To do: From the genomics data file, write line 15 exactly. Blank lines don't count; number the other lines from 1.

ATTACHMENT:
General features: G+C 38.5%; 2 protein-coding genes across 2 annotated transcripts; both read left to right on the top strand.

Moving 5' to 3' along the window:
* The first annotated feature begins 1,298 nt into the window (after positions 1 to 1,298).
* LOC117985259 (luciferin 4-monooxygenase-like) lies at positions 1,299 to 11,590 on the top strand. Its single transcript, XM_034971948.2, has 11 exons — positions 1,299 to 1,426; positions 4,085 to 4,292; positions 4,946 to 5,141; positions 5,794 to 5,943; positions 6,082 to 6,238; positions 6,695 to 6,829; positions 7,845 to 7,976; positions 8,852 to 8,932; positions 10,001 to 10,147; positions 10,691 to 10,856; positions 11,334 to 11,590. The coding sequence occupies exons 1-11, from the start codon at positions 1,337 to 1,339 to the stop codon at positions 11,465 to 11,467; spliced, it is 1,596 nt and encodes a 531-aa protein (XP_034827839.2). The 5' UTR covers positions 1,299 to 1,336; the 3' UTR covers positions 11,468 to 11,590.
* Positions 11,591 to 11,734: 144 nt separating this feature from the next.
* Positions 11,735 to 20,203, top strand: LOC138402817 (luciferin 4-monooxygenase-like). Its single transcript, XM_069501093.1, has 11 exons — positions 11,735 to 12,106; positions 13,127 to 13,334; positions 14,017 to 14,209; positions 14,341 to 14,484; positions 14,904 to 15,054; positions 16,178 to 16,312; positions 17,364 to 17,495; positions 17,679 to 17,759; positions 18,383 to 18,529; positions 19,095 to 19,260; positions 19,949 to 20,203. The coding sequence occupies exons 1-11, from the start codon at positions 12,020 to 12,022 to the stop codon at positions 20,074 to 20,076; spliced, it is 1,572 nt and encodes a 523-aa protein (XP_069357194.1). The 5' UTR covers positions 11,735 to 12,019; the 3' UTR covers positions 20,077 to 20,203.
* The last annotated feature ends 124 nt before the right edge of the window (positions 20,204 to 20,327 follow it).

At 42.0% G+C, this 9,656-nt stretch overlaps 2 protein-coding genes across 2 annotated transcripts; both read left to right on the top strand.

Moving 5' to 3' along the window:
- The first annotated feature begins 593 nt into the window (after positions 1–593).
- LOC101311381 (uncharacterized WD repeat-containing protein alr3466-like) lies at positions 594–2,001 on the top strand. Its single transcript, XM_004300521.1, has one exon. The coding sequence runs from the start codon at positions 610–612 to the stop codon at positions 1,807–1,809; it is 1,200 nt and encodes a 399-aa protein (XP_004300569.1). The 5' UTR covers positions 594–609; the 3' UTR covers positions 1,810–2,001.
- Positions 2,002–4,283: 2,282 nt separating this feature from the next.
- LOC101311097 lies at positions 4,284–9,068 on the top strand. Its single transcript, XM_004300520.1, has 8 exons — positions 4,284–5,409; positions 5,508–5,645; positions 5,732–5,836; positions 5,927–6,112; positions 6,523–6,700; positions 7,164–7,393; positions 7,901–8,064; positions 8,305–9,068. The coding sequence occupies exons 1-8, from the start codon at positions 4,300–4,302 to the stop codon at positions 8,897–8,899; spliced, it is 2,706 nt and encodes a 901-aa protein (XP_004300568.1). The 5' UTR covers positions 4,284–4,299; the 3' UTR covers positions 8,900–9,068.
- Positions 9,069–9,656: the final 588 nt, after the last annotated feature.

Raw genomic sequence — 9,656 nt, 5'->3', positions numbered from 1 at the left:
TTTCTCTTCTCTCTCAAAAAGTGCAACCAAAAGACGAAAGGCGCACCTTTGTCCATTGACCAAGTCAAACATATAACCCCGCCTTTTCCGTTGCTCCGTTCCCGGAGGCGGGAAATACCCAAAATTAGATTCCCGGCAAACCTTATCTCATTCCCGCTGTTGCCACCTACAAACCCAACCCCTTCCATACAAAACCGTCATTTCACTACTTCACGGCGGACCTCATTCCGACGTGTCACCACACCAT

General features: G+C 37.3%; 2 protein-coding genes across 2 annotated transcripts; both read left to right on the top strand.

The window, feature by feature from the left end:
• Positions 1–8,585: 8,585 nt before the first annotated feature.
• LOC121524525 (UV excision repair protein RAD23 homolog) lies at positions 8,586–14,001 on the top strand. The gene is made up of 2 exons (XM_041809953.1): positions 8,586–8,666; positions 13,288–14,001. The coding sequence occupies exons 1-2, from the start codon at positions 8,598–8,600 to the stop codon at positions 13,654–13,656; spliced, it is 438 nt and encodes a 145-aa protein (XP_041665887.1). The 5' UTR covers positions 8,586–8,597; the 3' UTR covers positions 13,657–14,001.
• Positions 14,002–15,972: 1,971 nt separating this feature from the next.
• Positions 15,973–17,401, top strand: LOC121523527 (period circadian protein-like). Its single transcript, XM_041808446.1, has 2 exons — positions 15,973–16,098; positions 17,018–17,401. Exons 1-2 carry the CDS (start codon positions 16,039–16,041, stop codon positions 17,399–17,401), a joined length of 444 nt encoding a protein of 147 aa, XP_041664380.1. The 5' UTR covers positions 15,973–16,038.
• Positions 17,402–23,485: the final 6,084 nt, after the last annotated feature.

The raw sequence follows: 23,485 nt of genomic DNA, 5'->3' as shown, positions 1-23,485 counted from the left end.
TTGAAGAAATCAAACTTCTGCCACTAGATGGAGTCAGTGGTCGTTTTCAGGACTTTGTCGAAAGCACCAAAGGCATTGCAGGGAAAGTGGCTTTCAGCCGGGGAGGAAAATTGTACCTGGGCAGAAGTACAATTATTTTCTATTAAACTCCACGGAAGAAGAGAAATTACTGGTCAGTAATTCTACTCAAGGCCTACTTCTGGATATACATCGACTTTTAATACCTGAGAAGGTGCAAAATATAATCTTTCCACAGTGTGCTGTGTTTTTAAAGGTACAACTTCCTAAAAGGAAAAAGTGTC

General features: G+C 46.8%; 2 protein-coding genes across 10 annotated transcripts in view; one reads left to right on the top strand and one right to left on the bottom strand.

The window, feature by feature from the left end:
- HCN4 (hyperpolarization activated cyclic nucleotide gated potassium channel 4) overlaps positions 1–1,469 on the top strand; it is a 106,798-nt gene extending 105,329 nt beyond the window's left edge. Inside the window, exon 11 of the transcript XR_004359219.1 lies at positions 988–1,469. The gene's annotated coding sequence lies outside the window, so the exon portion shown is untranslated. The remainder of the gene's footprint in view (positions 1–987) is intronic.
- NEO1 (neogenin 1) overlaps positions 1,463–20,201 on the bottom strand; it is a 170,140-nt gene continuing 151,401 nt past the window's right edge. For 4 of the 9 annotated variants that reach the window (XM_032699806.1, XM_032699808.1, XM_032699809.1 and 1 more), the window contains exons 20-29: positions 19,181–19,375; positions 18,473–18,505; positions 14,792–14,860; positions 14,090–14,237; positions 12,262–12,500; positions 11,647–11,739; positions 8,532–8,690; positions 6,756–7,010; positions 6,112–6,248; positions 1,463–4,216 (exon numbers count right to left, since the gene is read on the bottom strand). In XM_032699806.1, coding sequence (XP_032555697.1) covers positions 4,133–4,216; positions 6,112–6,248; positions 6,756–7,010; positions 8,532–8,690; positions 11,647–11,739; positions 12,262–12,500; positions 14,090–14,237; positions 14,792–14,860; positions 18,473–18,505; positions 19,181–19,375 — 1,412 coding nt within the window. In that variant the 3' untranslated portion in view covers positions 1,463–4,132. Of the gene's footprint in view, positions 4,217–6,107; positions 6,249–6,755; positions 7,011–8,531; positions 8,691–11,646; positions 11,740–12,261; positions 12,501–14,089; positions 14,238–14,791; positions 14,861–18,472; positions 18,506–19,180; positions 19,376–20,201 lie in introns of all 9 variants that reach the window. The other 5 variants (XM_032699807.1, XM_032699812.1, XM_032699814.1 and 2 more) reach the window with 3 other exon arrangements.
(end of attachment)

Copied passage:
Raw genomic sequence — 9,656 nt, 5'->3', positions numbered from 1 at the left: